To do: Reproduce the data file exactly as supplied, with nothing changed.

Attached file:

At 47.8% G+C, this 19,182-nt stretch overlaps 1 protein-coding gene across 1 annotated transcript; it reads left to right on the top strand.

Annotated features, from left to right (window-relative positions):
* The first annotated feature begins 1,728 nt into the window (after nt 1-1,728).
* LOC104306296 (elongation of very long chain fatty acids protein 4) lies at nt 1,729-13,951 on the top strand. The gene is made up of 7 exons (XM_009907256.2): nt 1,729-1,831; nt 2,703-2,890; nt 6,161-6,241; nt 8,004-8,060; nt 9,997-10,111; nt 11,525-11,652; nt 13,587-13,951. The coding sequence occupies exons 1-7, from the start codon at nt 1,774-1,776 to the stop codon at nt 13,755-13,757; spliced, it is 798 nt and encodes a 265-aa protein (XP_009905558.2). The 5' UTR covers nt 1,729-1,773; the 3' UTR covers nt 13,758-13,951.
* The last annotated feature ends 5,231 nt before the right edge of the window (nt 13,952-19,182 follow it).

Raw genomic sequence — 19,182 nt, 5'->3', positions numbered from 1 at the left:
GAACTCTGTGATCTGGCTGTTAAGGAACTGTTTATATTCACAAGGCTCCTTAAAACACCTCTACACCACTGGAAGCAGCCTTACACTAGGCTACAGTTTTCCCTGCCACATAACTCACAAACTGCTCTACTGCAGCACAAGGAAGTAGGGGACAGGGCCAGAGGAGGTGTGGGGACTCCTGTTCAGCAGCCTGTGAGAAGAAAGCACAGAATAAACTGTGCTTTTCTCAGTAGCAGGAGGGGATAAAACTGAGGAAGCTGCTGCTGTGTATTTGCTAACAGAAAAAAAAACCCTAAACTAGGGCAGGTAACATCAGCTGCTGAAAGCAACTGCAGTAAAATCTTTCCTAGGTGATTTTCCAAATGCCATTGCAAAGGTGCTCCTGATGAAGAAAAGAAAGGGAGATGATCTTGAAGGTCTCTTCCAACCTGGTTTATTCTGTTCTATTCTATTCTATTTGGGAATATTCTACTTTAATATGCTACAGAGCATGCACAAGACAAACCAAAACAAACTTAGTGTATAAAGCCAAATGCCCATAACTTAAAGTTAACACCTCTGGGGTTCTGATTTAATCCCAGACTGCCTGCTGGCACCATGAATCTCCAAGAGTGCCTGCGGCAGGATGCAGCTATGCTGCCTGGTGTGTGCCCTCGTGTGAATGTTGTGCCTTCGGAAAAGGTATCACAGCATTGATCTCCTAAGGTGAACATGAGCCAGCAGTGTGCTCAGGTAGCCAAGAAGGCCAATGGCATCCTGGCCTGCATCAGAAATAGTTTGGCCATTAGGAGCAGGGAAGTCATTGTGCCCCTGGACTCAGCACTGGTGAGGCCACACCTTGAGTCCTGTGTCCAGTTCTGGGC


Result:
At 47.8% G+C, this 19,182-nt stretch overlaps 1 protein-coding gene across 1 annotated transcript; it reads left to right on the top strand.

Annotated features, from left to right (window-relative positions):
* The first annotated feature begins 1,728 nt into the window (after nt 1-1,728).
* LOC104306296 (elongation of very long chain fatty acids protein 4) lies at nt 1,729-13,951 on the top strand. The gene is made up of 7 exons (XM_009907256.2): nt 1,729-1,831; nt 2,703-2,890; nt 6,161-6,241; nt 8,004-8,060; nt 9,997-10,111; nt 11,525-11,652; nt 13,587-13,951. The coding sequence occupies exons 1-7, from the start codon at nt 1,774-1,776 to the stop codon at nt 13,755-13,757; spliced, it is 798 nt and encodes a 265-aa protein (XP_009905558.2). The 5' UTR covers nt 1,729-1,773; the 3' UTR covers nt 13,758-13,951.
* The last annotated feature ends 5,231 nt before the right edge of the window (nt 13,952-19,182 follow it).

Raw genomic sequence — 19,182 nt, 5'->3', positions numbered from 1 at the left:
GAACTCTGTGATCTGGCTGTTAAGGAACTGTTTATATTCACAAGGCTCCTTAAAACACCTCTACACCACTGGAAGCAGCCTTACACTAGGCTACAGTTTTCCCTGCCACATAACTCACAAACTGCTCTACTGCAGCACAAGGAAGTAGGGGACAGGGCCAGAGGAGGTGTGGGGACTCCTGTTCAGCAGCCTGTGAGAAGAAAGCACAGAATAAACTGTGCTTTTCTCAGTAGCAGGAGGGGATAAAACTGAGGAAGCTGCTGCTGTGTATTTGCTAACAGAAAAAAAAACCCTAAACTAGGGCAGGTAACATCAGCTGCTGAAAGCAACTGCAGTAAAATCTTTCCTAGGTGATTTTCCAAATGCCATTGCAAAGGTGCTCCTGATGAAGAAAAGAAAGGGAGATGATCTTGAAGGTCTCTTCCAACCTGGTTTATTCTGTTCTATTCTATTCTATTTGGGAATATTCTACTTTAATATGCTACAGAGCATGCACAAGACAAACCAAAACAAACTTAGTGTATAAAGCCAAATGCCCATAACTTAAAGTTAACACCTCTGGGGTTCTGATTTAATCCCAGACTGCCTGCTGGCACCATGAATCTCCAAGAGTGCCTGCGGCAGGATGCAGCTATGCTGCCTGGTGTGTGCCCTCGTGTGAATGTTGTGCCTTCGGAAAAGGTATCACAGCATTGATCTCCTAAGGTGAACATGAGCCAGCAGTGTGCTCAGGTAGCCAAGAAGGCCAATGGCATCCTGGCCTGCATCAGAAATAGTTTGGCCATTAGGAGCAGGGAAGTCATTGTGCCCCTGGACTCAGCACTGGTGAGGCCACACCTTGAGTCCTGTGTCCAGTTCTGGGC